On one notable occasion, a Florida player was called for a penalty (I think it was illegal substitution). When the player came to the sideline, Muschamp glared at him, almost going cross-eyed in his anger. Then, after an inordinately long stare-down, Muschamp got in the guy's face and screamed (if my lip-reading was correct), "G-D-you!"
I don't want to make more of it than it is, but I don't want to miss the point either.
Football is an emotional game. Coaches have pretty wide latitude in how they motivate their players and instill discipline. However it seems to me that Muschamp crossed the line.
I want the Florida coach to be passionate about the game. It's good for the sport. I do not want him, however, to have a coronary on the sidelines, nor do I want Muschamp to go all Woody Hayes on a player.
This post isn't even so much aimed at Muschamp as it is a reminder to myself. Attitude is important.
When Georgia lost to South Carolina, not having even showed up for the game, Mark Richt didn't jump and scream, nor did he throw players under the bus.
A lot of UGA fans were livid. Losing a key game was bad. Losing 35 to 7 was worse. Now Coach Richt wasn't angry, not throwing his proverbial visor? That was too much to take. Many wanted Richt fired. "He can't win the big game", "can't beat a top ten team," "can't motivate his players". On an on. But Richt was calm under fire. He said "the one thing Georgia was not going to do was panic." He knew that football is only a game, and that the game itself is played over a long season.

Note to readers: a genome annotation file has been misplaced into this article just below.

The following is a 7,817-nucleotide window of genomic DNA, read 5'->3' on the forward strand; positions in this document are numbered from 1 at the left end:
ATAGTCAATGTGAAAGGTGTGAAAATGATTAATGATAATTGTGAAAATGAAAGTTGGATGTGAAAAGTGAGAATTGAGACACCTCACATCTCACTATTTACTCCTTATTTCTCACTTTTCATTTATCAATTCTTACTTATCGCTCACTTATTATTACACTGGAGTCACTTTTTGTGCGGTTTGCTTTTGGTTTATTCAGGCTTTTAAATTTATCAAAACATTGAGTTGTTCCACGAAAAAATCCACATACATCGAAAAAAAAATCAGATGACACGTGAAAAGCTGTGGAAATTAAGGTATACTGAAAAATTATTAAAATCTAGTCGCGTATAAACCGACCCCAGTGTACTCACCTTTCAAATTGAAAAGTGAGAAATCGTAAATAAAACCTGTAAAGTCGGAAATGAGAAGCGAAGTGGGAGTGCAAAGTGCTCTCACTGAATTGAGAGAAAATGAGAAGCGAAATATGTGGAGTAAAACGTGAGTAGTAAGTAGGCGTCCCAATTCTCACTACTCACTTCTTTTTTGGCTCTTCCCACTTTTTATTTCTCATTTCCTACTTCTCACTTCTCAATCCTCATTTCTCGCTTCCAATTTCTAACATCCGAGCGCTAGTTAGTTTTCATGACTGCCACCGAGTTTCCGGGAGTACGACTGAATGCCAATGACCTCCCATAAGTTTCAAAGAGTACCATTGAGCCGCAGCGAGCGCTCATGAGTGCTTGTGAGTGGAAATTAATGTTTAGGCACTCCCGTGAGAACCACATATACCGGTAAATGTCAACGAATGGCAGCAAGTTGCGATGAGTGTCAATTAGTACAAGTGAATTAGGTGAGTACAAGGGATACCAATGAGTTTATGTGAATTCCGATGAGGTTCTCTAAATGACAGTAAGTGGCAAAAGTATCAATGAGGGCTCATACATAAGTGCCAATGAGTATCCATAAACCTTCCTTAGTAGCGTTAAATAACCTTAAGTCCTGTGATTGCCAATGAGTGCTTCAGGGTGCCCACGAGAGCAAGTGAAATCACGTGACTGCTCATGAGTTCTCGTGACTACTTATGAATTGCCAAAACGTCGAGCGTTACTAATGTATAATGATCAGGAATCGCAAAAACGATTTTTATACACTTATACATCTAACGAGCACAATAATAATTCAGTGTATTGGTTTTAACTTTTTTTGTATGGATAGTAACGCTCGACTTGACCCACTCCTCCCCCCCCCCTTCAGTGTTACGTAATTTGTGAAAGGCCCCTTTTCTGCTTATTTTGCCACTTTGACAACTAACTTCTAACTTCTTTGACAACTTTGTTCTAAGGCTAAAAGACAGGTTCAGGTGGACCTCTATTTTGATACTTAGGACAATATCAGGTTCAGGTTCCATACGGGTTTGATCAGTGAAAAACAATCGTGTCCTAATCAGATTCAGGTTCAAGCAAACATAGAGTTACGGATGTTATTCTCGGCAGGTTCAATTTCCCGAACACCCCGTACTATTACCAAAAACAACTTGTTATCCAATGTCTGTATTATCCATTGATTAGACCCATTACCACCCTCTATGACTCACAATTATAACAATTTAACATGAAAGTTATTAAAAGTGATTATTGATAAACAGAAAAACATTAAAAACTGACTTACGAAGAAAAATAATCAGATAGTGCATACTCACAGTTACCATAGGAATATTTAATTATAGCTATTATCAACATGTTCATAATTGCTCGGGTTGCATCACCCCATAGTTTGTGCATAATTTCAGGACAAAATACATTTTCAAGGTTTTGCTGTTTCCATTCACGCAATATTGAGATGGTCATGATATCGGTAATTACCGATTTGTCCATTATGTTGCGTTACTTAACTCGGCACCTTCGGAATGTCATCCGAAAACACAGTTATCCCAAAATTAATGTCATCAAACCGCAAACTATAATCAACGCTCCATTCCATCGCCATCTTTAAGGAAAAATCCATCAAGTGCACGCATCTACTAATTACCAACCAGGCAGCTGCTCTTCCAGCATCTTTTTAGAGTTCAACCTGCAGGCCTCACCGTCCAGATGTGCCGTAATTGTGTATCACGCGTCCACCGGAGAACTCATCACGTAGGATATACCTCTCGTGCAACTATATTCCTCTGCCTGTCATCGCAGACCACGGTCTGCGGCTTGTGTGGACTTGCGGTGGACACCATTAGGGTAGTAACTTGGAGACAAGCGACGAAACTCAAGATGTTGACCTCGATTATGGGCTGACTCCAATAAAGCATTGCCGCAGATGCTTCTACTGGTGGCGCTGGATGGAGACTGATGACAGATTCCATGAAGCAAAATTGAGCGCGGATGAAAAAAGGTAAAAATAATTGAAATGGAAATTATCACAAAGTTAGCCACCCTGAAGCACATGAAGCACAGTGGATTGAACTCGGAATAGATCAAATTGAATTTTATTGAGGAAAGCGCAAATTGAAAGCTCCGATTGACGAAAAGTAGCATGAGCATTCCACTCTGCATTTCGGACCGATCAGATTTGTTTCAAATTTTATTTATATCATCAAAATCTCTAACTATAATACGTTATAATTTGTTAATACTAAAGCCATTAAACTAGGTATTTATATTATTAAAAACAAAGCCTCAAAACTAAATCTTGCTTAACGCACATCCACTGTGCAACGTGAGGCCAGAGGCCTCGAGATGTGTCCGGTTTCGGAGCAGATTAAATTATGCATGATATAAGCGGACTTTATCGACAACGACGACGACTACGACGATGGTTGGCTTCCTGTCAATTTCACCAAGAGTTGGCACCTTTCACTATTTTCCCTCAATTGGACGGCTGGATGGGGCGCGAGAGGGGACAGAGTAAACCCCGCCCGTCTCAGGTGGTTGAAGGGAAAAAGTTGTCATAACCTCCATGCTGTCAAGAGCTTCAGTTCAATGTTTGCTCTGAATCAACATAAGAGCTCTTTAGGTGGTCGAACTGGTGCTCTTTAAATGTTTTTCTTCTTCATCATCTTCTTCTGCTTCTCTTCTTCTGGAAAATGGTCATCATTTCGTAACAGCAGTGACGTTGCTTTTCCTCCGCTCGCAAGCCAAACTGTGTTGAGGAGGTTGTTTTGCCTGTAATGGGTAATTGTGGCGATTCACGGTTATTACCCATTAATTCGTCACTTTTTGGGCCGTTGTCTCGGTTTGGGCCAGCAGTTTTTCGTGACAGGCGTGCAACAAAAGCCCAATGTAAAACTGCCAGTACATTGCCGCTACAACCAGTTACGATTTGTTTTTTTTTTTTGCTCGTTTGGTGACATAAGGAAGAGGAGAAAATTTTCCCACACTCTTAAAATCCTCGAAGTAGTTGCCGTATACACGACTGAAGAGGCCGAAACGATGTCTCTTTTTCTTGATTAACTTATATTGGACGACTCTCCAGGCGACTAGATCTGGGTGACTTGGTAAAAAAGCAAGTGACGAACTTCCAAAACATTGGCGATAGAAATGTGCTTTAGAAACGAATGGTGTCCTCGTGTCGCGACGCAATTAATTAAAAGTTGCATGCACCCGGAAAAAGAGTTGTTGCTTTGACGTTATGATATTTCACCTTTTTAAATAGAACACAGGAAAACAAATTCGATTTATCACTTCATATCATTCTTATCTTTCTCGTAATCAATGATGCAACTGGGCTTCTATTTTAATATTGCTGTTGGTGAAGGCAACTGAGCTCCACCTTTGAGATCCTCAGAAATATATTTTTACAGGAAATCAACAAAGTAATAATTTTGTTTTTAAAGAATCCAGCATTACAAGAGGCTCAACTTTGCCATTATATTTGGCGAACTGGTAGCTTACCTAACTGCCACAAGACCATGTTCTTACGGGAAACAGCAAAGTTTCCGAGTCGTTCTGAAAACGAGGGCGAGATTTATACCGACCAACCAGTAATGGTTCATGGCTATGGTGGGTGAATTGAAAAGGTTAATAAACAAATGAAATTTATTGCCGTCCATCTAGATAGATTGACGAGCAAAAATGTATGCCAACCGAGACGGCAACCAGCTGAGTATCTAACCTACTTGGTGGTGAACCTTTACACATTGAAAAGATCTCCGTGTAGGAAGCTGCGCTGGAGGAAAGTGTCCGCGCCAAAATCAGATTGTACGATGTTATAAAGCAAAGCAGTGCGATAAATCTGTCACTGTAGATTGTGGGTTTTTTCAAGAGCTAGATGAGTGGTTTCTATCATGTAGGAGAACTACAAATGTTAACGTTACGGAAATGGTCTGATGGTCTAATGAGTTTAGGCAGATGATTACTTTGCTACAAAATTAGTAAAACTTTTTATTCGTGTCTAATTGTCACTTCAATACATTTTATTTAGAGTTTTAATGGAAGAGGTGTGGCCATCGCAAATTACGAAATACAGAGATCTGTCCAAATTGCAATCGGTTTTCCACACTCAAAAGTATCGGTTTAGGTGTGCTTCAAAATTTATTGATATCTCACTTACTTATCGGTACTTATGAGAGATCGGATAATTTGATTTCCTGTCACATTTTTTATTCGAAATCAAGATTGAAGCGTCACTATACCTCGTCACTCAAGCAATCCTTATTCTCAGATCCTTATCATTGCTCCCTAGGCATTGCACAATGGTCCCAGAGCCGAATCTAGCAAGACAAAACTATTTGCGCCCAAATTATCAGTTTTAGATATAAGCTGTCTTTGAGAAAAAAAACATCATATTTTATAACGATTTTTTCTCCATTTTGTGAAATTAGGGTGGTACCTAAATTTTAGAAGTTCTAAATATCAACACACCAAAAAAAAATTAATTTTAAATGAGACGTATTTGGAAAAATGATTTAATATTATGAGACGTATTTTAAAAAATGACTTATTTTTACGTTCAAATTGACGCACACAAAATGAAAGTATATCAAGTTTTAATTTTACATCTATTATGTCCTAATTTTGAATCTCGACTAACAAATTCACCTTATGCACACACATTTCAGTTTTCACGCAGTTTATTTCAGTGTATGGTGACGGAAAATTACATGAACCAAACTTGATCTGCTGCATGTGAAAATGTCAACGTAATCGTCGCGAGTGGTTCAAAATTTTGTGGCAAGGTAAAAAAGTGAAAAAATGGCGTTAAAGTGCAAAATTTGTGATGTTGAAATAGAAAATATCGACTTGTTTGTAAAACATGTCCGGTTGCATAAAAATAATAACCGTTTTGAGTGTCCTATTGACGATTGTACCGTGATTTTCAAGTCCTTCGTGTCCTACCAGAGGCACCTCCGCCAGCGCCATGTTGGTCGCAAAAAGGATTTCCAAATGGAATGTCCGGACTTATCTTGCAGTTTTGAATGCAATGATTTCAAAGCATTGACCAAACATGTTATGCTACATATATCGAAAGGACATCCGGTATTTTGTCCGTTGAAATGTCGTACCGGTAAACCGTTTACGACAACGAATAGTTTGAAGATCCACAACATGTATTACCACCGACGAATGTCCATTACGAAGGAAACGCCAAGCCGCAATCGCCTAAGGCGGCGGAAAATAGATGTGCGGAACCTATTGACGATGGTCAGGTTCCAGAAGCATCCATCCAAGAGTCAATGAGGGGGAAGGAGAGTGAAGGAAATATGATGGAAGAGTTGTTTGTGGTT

Richt wants to win. He is just as passionate, if not more so, than other coaches. He is just as conscientious about the requirements of coaching at a proud institution like Georgia. The difference is that he channels his passion in positive ways.
And that's a difference that makes a huge difference. I sure am glad we have Coach Richt at the helm. If I were the parent of a player with lots of options for which college to attend, no way I would send him to a school with an out of control coach. I would, however, be proud for my son to spend key formative years with Coach Richt.
Not only does the attitude of the coach pay dividends in recruiting, it more often than not shows up in the wins and losses columns. When Georgia's Aaron Murray was having the worst day of his career, when Malcolm Mitchell had let his excitement get the better of him, when Florida was driving with two minutes to play, when it came to crunch time, the Dawgs stayed calm and we were able to hunker down and make a play.